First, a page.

World’s First Space-Bound Metal 3D Printer Sent to ISS by ESA


The first metal 3D printer designed for space usage is on its journey to the International Space Station (ISS). The printer will be situated in the ESA’s Columbus module, with its primary purpose being to affirm the feasibility of this technology in space. The goal is to prepare for potential implementation on Mars and the Moon.

Developed under the aegis of Airbus, the printer, with a weight of 180 kilograms, is to function to mend or create tools, structural parts, and mounting interfaces. The printer boasts the capability to print parts spanning nine centimetres in height and five centimetres in width, taking around 40 hours to complete the process.

The printer, upon its installation at the ISS, will produce four samples made of metal. These samples will be dispatched back to our planet for a detailed analysis. A similar process will be carried out with an engineering model of the printer based on the ground, producing the same set of samples.

Sébastien Girault, an engineer who works on the metal 3D-printer system at Airbus, clarified the purpose of the experiment, “The objective is to assess the implications of microgravity condition. To this end, ESA in collaboration with the Danish Technical University plans to conduct tests measuring mechanical strength and bending, and to analyse the microstructure of the components developed in space. These results will be held against those obtained using the earth-based samples,” explained Girault.

In-space manufacturing has emerged as the new frontier both for research and for improved space exploration capabilities.

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When it comes to R&D, space’s properties — its microgravity, near-vacuum state, and higher levels of radiation — offer a unique testbed for sectors ranging from semiconductors to pharmaceuticals.

Simultaneously, the possibility of fabricating or restoring components in space decreases dependence on resources delivered from Earth. This is crucial for prolonged space exploration and life support.

Gwenaëlle Aridon, Lead Engineer of Space Assembly at Airbus, stated that enhancing the sophistication and automation of additive manufacturing in space could revolutionize life off Earth.

Ardion envisioned the numerous potential applications, like using a metal printer to convert recycled materials or regolith (lunar dust), in order to construct a lunar base.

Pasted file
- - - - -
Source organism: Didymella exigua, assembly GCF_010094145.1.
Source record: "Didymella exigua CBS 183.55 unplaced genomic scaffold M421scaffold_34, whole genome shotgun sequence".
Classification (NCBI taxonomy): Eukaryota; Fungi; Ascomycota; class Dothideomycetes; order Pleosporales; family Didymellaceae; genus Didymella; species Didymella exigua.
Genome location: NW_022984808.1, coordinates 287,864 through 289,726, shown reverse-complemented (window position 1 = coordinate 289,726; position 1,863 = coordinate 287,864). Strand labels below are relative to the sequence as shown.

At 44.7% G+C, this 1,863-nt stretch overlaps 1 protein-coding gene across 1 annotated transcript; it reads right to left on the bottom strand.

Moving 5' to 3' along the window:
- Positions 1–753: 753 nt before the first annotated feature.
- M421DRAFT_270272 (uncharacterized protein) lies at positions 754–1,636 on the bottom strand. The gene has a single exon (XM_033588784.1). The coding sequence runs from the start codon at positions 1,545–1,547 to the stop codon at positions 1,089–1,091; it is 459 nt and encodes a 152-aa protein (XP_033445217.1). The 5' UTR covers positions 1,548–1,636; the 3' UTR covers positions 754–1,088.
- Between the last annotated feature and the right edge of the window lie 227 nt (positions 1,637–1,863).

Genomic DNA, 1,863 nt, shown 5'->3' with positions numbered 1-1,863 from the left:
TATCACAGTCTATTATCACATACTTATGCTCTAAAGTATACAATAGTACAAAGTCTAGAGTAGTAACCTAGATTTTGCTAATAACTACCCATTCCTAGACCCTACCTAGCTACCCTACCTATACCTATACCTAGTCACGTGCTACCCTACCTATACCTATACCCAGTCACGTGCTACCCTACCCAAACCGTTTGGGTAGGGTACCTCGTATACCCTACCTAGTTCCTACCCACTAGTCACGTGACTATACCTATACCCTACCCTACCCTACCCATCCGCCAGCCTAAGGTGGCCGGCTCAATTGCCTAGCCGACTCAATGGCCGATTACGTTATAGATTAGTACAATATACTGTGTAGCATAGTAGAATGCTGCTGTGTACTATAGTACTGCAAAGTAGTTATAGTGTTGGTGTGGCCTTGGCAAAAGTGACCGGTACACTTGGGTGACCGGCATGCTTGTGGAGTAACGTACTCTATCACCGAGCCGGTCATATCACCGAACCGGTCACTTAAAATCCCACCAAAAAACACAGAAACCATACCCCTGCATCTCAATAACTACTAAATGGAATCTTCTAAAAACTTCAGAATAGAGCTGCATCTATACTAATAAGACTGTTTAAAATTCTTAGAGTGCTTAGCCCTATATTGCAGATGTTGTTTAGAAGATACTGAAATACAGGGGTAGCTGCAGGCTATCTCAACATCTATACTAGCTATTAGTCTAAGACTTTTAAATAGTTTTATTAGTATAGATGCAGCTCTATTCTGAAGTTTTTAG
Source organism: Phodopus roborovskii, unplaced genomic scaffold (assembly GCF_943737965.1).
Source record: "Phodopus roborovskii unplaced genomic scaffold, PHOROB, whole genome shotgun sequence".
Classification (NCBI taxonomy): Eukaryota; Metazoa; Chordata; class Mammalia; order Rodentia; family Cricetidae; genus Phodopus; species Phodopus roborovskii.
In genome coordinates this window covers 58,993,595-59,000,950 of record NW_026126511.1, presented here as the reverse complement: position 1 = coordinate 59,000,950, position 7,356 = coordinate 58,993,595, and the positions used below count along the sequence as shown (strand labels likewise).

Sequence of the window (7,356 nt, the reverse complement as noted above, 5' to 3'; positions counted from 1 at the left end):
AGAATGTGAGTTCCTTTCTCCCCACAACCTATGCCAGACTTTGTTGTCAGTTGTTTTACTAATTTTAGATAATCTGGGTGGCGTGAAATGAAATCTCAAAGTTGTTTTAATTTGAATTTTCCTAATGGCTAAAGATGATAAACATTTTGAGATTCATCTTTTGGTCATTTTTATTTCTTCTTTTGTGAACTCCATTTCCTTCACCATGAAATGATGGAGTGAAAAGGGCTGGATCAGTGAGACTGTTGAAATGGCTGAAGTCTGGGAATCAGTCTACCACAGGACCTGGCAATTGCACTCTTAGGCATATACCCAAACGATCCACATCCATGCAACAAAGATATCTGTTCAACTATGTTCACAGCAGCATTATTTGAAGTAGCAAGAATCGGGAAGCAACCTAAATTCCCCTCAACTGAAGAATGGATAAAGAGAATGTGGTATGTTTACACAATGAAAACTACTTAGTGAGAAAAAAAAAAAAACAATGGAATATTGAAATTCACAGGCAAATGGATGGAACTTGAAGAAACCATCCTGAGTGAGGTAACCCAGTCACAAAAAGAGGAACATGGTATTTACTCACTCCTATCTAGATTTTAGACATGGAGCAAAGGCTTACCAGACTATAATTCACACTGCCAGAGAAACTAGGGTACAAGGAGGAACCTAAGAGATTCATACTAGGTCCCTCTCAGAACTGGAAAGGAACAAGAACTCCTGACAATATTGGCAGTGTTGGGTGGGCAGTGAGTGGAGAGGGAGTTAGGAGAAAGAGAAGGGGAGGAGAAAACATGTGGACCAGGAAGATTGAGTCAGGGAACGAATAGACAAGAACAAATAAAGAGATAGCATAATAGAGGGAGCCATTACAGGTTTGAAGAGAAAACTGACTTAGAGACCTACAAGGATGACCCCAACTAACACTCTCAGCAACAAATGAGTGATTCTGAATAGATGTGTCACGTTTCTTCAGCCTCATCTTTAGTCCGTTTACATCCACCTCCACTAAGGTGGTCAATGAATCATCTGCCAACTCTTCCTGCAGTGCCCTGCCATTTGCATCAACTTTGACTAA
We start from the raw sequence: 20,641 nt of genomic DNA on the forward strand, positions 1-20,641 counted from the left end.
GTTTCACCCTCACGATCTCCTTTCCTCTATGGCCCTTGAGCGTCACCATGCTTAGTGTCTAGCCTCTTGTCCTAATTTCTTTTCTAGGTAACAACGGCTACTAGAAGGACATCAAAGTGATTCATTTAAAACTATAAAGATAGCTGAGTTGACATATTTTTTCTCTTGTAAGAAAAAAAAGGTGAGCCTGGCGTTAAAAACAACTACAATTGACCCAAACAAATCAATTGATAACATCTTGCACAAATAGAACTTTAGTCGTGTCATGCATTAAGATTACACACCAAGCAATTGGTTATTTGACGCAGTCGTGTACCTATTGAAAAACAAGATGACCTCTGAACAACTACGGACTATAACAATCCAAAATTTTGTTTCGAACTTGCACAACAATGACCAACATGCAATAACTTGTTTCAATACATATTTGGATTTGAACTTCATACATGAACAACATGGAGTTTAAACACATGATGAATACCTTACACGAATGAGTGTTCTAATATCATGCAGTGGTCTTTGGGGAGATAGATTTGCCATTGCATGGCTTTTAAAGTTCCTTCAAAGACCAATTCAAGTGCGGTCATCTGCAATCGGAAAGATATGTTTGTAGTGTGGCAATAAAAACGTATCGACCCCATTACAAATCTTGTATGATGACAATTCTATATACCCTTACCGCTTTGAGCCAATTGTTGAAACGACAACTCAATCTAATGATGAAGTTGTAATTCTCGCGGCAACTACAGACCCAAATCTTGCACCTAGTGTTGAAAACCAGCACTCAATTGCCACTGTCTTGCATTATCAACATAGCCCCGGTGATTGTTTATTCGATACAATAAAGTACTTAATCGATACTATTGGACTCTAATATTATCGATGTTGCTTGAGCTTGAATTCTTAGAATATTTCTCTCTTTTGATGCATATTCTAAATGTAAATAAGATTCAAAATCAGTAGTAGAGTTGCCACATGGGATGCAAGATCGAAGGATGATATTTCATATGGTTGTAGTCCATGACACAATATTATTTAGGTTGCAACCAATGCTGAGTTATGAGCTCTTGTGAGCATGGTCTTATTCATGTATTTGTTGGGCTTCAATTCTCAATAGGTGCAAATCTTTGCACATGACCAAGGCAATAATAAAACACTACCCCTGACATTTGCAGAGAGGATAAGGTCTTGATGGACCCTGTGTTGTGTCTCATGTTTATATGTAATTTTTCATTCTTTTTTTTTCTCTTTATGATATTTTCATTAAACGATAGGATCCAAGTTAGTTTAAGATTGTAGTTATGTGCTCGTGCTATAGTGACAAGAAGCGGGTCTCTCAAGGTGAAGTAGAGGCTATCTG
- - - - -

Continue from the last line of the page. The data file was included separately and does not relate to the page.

Since 2014, 3D printing of plastic materials on the ISS has been happening. However, printing metal in space introduces new and distinct problems.

The first consideration is size. The printer had to be miniaturised to the size of a washing machine, whereas earth-bound printers require at least 10 square meters, as mentioned by Girault.

Another significant hurdle is safety. A metallic 3D printer not only operates at elevated temperatures, but it also necessitates a strong laser to fuse the metal.

“The stainless steel’s melting point is approximately 1400°C, so the printer functions within a completely encapsulated box, thereby stopping surplus heat or fumes from impacting the crew of the Space Station,” stated Advenit Makaya, a materials engineer at ESA.

“And prior to initiating the printing process, the printer’s internal oxygen ambiance must be emptied to space, supplanted by nitrogen — the hot stainless steel would oxidise if exposed to oxygen.”

If the 3D printer yields the desired results, the technology could prove critical to Mars and lunar exploration, while contributing to ESA’s vision for a circular space economy.

“If this technology demonstrator proves to be successful, it opens the path to printing metal parts in space, in case a metal parts breaks down and needs to be replaced, or when a dedicated tool is needed which is not yet available,” Rob Postema, ESA technical officer, told TNW. 

“In both cases, a re-supply mission is not needed. Next steps in the development and maturity of printing metal in space could include printing larger parts and using different metals.”

Update (08:10AM CET, February 02, 2024): The article has been updated to include the comment by Rob Postema.

Ioanna is a writer at TNW. She covers the full spectrum of the European tech ecosystem, with a particular interest in startups, sustainabili(show all)

Ioanna is a writer at TNW. She covers the full spectrum of the European tech ecosystem, with a particular interest in startups, sustainability, green tech, AI, and EU policy. With a background in the humanities, she has a soft spot for social impact-enabling technologies.

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